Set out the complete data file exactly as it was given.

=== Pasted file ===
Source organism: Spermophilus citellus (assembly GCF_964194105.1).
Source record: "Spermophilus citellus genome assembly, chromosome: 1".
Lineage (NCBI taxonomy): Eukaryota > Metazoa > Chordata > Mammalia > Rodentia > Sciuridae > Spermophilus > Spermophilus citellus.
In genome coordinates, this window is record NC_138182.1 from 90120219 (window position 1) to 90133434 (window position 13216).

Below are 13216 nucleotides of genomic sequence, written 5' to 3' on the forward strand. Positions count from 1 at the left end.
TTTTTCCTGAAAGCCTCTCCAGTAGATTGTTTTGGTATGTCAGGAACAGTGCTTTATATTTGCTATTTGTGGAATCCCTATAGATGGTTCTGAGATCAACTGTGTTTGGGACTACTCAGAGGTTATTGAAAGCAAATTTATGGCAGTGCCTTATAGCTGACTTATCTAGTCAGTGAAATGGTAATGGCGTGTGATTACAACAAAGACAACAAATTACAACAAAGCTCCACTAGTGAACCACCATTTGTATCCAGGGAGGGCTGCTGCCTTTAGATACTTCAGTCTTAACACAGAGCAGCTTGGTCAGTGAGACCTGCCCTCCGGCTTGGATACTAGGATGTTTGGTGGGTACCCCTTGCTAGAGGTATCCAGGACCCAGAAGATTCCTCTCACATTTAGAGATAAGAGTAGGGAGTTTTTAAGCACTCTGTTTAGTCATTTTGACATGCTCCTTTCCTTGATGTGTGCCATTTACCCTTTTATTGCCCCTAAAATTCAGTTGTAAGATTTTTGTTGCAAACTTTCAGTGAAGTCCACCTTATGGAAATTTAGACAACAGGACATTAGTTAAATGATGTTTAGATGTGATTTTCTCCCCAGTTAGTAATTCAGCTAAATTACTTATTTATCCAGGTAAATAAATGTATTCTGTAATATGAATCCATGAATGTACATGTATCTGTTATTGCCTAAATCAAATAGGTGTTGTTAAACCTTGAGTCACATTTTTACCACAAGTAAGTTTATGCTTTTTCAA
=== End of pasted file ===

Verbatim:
Source organism: Spermophilus citellus (assembly GCF_964194105.1).
Source record: "Spermophilus citellus genome assembly, chromosome: 1".
Lineage (NCBI taxonomy): Eukaryota > Metazoa > Chordata > Mammalia > Rodentia > Sciuridae > Spermophilus > Spermophilus citellus.
In genome coordinates, this window is record NC_138182.1 from 90120219 (window position 1) to 90133434 (window position 13216).

Below are 13216 nucleotides of genomic sequence, written 5' to 3' on the forward strand. Positions count from 1 at the left end.
TTTTTCCTGAAAGCCTCTCCAGTAGATTGTTTTGGTATGTCAGGAACAGTGCTTTATATTTGCTATTTGTGGAATCCCTATAGATGGTTCTGAGATCAACTGTGTTTGGGACTACTCAGAGGTTATTGAAAGCAAATTTATGGCAGTGCCTTATAGCTGACTTATCTAGTCAGTGAAATGGTAATGGCGTGTGATTACAACAAAGACAACAAATTACAACAAAGCTCCACTAGTGAACCACCATTTGTATCCAGGGAGGGCTGCTGCCTTTAGATACTTCAGTCTTAACACAGAGCAGCTTGGTCAGTGAGACCTGCCCTCCGGCTTGGATACTAGGATGTTTGGTGGGTACCCCTTGCTAGAGGTATCCAGGACCCAGAAGATTCCTCTCACATTTAGAGATAAGAGTAGGGAGTTTTTAAGCACTCTGTTTAGTCATTTTGACATGCTCCTTTCCTTGATGTGTGCCATTTACCCTTTTATTGCCCCTAAAATTCAGTTGTAAGATTTTTGTTGCAAACTTTCAGTGAAGTCCACCTTATGGAAATTTAGACAACAGGACATTAGTTAAATGATGTTTAGATGTGATTTTCTCCCCAGTTAGTAATTCAGCTAAATTACTTATTTATCCAGGTAAATAAATGTATTCTGTAATATGAATCCATGAATGTACATGTATCTGTTATTGCCTAAATCAAATAGGTGTTGTTAAACCTTGAGTCACATTTTTACCACAAGTAAGTTTATGCTTTTTCAA